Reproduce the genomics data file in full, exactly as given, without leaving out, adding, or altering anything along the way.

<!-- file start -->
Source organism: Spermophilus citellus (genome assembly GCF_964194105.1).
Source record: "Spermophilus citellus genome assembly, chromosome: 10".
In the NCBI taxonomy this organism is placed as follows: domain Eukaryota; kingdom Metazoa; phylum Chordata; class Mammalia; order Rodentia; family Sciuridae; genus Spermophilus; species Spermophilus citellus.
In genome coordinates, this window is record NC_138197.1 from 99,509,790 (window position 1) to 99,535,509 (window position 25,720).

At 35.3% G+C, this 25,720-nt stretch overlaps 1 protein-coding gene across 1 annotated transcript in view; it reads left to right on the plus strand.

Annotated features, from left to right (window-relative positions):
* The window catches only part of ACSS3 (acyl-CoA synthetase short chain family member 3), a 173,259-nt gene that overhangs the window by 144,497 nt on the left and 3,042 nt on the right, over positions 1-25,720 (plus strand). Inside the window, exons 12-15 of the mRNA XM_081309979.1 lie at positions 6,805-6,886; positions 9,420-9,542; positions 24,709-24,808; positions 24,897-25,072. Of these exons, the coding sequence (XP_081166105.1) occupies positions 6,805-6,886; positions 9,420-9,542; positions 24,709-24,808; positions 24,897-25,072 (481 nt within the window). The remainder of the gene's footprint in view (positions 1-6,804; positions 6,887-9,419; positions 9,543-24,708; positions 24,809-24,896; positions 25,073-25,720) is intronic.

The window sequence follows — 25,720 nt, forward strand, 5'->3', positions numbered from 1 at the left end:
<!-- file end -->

Source organism: Spermophilus citellus (genome assembly GCF_964194105.1).
Source record: "Spermophilus citellus genome assembly, chromosome: 10".
In the NCBI taxonomy this organism is placed as follows: domain Eukaryota; kingdom Metazoa; phylum Chordata; class Mammalia; order Rodentia; family Sciuridae; genus Spermophilus; species Spermophilus citellus.
In genome coordinates, this window is record NC_138197.1 from 99,509,790 (window position 1) to 99,535,509 (window position 25,720).

At 35.3% G+C, this 25,720-nt stretch overlaps 1 protein-coding gene across 1 annotated transcript in view; it reads left to right on the plus strand.

Annotated features, from left to right (window-relative positions):
* The window catches only part of ACSS3 (acyl-CoA synthetase short chain family member 3), a 173,259-nt gene that overhangs the window by 144,497 nt on the left and 3,042 nt on the right, over positions 1-25,720 (plus strand). Inside the window, exons 12-15 of the mRNA XM_081309979.1 lie at positions 6,805-6,886; positions 9,420-9,542; positions 24,709-24,808; positions 24,897-25,072. Of these exons, the coding sequence (XP_081166105.1) occupies positions 6,805-6,886; positions 9,420-9,542; positions 24,709-24,808; positions 24,897-25,072 (481 nt within the window). The remainder of the gene's footprint in view (positions 1-6,804; positions 6,887-9,419; positions 9,543-24,708; positions 24,809-24,896; positions 25,073-25,720) is intronic.

The window sequence follows — 25,720 nt, forward strand, 5'->3', positions numbered from 1 at the left end: